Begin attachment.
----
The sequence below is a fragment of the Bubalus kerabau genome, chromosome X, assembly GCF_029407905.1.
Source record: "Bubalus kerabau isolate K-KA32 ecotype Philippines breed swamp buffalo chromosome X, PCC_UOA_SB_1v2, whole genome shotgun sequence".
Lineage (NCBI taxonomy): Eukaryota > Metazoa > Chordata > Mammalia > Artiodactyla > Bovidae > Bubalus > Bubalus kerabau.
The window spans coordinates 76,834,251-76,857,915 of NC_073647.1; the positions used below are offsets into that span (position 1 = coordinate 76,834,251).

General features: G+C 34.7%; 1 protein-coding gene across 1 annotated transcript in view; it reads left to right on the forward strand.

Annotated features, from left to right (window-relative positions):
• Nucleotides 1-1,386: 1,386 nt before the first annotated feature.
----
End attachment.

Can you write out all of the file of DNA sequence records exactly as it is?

The sequence below is a fragment of the Bubalus kerabau genome, chromosome X, assembly GCF_029407905.1.
Source record: "Bubalus kerabau isolate K-KA32 ecotype Philippines breed swamp buffalo chromosome X, PCC_UOA_SB_1v2, whole genome shotgun sequence".
Lineage (NCBI taxonomy): Eukaryota > Metazoa > Chordata > Mammalia > Artiodactyla > Bovidae > Bubalus > Bubalus kerabau.
The window spans coordinates 76,834,251-76,857,915 of NC_073647.1; the positions used below are offsets into that span (position 1 = coordinate 76,834,251).

General features: G+C 34.7%; 1 protein-coding gene across 1 annotated transcript in view; it reads left to right on the forward strand.

Annotated features, from left to right (window-relative positions):
• Nucleotides 1-1,386: 1,386 nt before the first annotated feature.